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Patton v. Forest River, Inc.

Feb 18, 2020
CAUSE NO. 3:18-CV-419 DRL-MGG (N.D. Ind. Feb. 18, 2020)




LACY PATTON, Plaintiff, v. FOREST RIVER, INC., Defendant.


Lacy Patton sued his former employer, Forest River, Inc., alleging that the company unlawfully retaliated against him for making claims about sexual harassment in violation of Title VII of the Civil Rights Act of 1964 and taking leave under the Family and Medical Leave Act. After comments from coworkers became unbearable, Forest River offered Mr. Patton a transfer to another plant, which he accepted based on certain understandings. His work duties, pay, and conditions there proved less than commensurate to him; and, on the eve of his decision to move to another company, Forest River terminated his employment for poor attendance. Forest River has now moved for summary judgment against Mr. Patton. Mr. Patton has moved to strike certain portions of his testimony that the company cites to support its motion. For the following reasons, the court denies Mr. Patton's motion to strike and denies Forest River's summary judgment motion.


Forest River operates multiple manufacturing facilities throughout the Midwest and West Coast that build motorized recreational vehicles, trailers, buses, and mobile offices. ECF 30-1 ¶ 3. Mr. Patton joined Forest River as an employee at its Dynamax Plant in February 2012, see ECF 30-2 at 65 and 76, at which time he received a copy of Forest River's anti-discrimination policy and handbook, see ECF 30-3. He began working at Forest River's Sunseeker Plant in January 2013. ECF 30-2 at 79.

At the Sunseeker Plant, Mr. Patton worked on the production line in the electrical department where he installed rough wiring. ECF 41-1 ¶ 3. Rough wiring a motor home is a challenging task, both mentally and physically, and it requires special knowledge and skill. Id. To perform his job adequately, Mr. Patton had to read prints and schematics and comply with applicable Recreational Vehicle Industry Association (RVIA) safety codes. Id. Moreover, rough wiring involved work at the front of the production line, and a mistake on his part could require that the unit be undone if it were discovered at the end of the production line. Id.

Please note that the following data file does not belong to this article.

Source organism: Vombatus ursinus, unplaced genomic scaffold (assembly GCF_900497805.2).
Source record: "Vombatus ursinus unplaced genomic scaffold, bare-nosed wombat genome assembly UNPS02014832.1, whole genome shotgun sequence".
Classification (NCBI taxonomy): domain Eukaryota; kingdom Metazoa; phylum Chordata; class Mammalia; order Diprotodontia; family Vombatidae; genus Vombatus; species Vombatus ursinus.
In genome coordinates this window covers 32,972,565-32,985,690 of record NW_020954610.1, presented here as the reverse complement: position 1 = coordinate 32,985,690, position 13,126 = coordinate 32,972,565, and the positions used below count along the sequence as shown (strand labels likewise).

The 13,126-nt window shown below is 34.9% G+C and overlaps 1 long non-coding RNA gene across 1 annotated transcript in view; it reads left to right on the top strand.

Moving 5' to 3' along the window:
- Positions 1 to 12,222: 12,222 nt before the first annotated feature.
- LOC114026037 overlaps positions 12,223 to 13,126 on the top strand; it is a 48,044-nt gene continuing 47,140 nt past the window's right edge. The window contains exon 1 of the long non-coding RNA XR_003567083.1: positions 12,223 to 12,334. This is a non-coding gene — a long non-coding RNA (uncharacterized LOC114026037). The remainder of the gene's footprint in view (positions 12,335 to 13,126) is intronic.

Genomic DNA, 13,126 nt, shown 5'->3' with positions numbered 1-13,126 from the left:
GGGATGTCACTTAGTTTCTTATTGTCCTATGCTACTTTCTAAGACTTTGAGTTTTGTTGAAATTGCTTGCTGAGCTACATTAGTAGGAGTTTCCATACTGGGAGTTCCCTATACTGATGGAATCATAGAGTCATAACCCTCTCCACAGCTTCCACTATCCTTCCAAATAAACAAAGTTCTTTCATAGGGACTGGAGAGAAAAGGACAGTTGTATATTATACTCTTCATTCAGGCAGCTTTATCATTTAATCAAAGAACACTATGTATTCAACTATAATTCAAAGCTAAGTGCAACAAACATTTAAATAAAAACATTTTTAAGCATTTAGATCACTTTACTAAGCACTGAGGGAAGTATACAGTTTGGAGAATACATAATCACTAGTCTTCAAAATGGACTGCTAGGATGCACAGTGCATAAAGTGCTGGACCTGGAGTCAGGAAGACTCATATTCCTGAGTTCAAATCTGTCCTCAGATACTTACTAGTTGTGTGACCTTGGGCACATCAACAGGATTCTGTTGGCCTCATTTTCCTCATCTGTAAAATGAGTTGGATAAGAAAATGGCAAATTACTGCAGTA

While working at the Sunseeker Plant, Mr. Patton apparently became comfortable enough with his coworkers to text message them about personal matters. See ECF 30-4 at 285-87. In his texts, he also discussed his ongoing litigation involving an automobile accident against Tim Parchman, a coworker whom Mr. Patton alleges was harassing him. Id. at 290-92.

Beginning August 2017, Mr. Patton began to perceive that his coworkers were harassing him. ECF 30-2 at 98-99. While his job performance never suffered, he claimed that their comments made him feel like "lesser of a man, like [he] wasn't qualified." Id. at 61. Mr. Patton thought that one coworker was "harassing [him] in, like, a sweet way," when he told Mr. Patton that he "hope[d] your kids aren't in baseball this year, because we're going to be here all day, and you're not going to be able to spend time with your kids." Id. at 103. Other coworkers made fun of his braces, hygiene, and combed hair. Id. at 61. Mr. Patton was also called "gay," "faggot," and "pretty boy" and referred to as "one of the 'Backstreet Boys.'" Id. at 61, 107. His coworkers called him "lacy panties," referred to him as an effeminate "sissy," and other inappropriate comments. ECF 41-1 ¶ 6. Mr. Patton initially tolerated the comments, hoping that they would abate in frequency and intensity over time, but they did not. ECF 41-1 ¶ 7. Mr. Patton alleges that there was a meanness to the comments that went beyond ordinary teasing and made him feel anxious and depressed. Id.

Mr. Patton also believed that he was being paid less than his coworkers, which made him feel less than competent at his job, though he admitted he did not know who decided how much he would get paid or how the pay system at Forest River worked. ECF 30-2 at 83-87, 89, 99, 135-37. Mr. Patton says he was paid less than others, not because of sex, but because the person he suspects was giving out pay decided to pad the checks of his son and close buddies who worked in the department. Id. at 84-85; see also ECF 30-1 ¶¶ 4-5. That claim has been abandoned at this point.

In August 2017, a few weeks after the teasing began, Mr. Patton complained to Tim Buell, Mr. Patton's work group leader. ECF 41-1 ¶ 8. In early September 2017, he complained to the Sunseeker plant manager, Mike Williams, about the perceived harassment. Id. After his conversation with Mike Williams, Mr. Patton alleges that two people retaliated against him. ECF 30-2 at 93-94. First, his supervisor, Ron Daley, asked Mr. Patton if he had "lost his kitty." Id. at 93-94. Second, his work group leader, Tim Buell, allegedly said, "there's not a hair on [Mr. Patton's] ass" and "Backstreet's back" (referring to Mr. Patton); and thereupon assigned Mr. Patton to repair electrical mistakes, which Mr. Patton believed was a retaliatory act. Id. at 62-63, 93-94, 124-26.